New Delhi: The Central government on Tuesday told the Supreme Court that the National Defence Academy (NDA) is being prepared for the admission of female cadets and women can sit for the entrance exam from May 2022. The statement from the Centre came in response to the Supreme Court finding the existing induction policy to be discriminatory.Also Read - Supreme Court to Allow Journalists Inside Courtrooms in Physical Proceedings

Filing an additional affidavit before the Supreme Court, the Centre said it is in the process of establishing appropriate medical and physical fitness standards, and added that it is building the required infrastructure, which includes a robust physical separation between male and female residential areas. Also Read - Jammu And Kashmir: Two LeT Terrorists Who Killed Bihar Labourers Gunned Down in Encounter

In the affidavit, the Centre further added that the dilution of physical training, and service subjects like parameters of firing, endurance training, field craft and living off the land would invariably impact battle worthiness of armed forces. Also Read - Incessant Rains Wreak Havoc in Uttarakhand, Army Rescues Stranded People in Nainital | Watch

The Centre stated that only medically fit candidates meeting selection criteria are allowed and the standards for male cadets are in place, appropriate standards for women are in the process of formulation. The Centre further added that it is taking into account age and nature of training as functional and operational requirements.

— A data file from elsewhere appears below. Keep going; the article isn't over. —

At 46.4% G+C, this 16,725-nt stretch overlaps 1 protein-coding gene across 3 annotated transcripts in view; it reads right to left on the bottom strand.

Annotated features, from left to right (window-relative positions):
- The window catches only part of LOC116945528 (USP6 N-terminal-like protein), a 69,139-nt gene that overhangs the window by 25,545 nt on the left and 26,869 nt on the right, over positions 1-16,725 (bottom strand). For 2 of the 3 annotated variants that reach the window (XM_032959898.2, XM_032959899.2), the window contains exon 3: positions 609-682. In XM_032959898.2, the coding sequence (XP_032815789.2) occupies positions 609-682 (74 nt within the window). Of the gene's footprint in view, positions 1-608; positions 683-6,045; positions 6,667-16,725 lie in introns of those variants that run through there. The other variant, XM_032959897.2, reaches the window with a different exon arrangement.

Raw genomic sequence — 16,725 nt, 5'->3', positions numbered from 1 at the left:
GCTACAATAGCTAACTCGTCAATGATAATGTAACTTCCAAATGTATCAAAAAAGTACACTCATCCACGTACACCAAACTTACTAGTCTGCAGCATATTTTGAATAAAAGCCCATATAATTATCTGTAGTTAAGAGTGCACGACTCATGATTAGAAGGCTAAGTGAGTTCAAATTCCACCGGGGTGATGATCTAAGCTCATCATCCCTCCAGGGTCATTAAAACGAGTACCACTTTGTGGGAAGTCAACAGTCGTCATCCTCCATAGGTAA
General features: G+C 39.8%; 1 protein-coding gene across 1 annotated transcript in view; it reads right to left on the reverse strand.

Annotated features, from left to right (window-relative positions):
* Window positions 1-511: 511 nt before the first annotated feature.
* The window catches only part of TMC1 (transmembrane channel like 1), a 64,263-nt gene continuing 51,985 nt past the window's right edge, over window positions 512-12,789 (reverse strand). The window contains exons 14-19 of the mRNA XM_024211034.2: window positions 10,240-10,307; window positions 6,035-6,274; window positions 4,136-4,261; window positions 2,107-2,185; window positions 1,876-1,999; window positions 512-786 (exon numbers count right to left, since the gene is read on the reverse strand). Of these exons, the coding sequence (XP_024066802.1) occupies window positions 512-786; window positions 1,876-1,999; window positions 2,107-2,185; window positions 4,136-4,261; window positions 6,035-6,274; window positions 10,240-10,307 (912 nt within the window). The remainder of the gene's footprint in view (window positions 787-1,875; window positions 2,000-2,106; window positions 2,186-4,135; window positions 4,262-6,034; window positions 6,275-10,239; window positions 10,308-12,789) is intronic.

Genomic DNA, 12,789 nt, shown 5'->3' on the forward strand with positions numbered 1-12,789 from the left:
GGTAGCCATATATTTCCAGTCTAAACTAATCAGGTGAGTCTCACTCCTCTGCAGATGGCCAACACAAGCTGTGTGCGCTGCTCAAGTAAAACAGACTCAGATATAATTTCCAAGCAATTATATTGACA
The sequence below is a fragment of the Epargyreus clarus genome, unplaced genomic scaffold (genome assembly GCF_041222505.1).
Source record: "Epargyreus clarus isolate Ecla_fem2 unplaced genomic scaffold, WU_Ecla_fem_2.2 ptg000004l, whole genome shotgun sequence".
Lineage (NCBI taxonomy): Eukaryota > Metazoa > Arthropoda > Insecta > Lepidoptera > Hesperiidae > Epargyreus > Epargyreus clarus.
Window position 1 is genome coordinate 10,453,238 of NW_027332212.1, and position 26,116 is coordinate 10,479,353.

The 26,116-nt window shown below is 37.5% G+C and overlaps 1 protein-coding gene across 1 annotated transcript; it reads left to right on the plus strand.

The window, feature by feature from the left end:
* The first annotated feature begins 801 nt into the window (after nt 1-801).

Saying that there were no parallel (physical) standards for women candidates, the Centre added that the issue needs detailed analysis, including expert inputs to maintain operational readiness.

The Centre told the Supreme Court that it would have to induct gynecologists, sports medicine experts and counsellors, nursing staff and female attendants ahead of the induction of women cadets.

It must be noted that earlier this month, the Centre had replied to an interim order by the Supreme Court in August – as part of which the government and armed forces were encouraged to act themselves, rather than face a court order – to say women could now sit for the NDA entrance exam.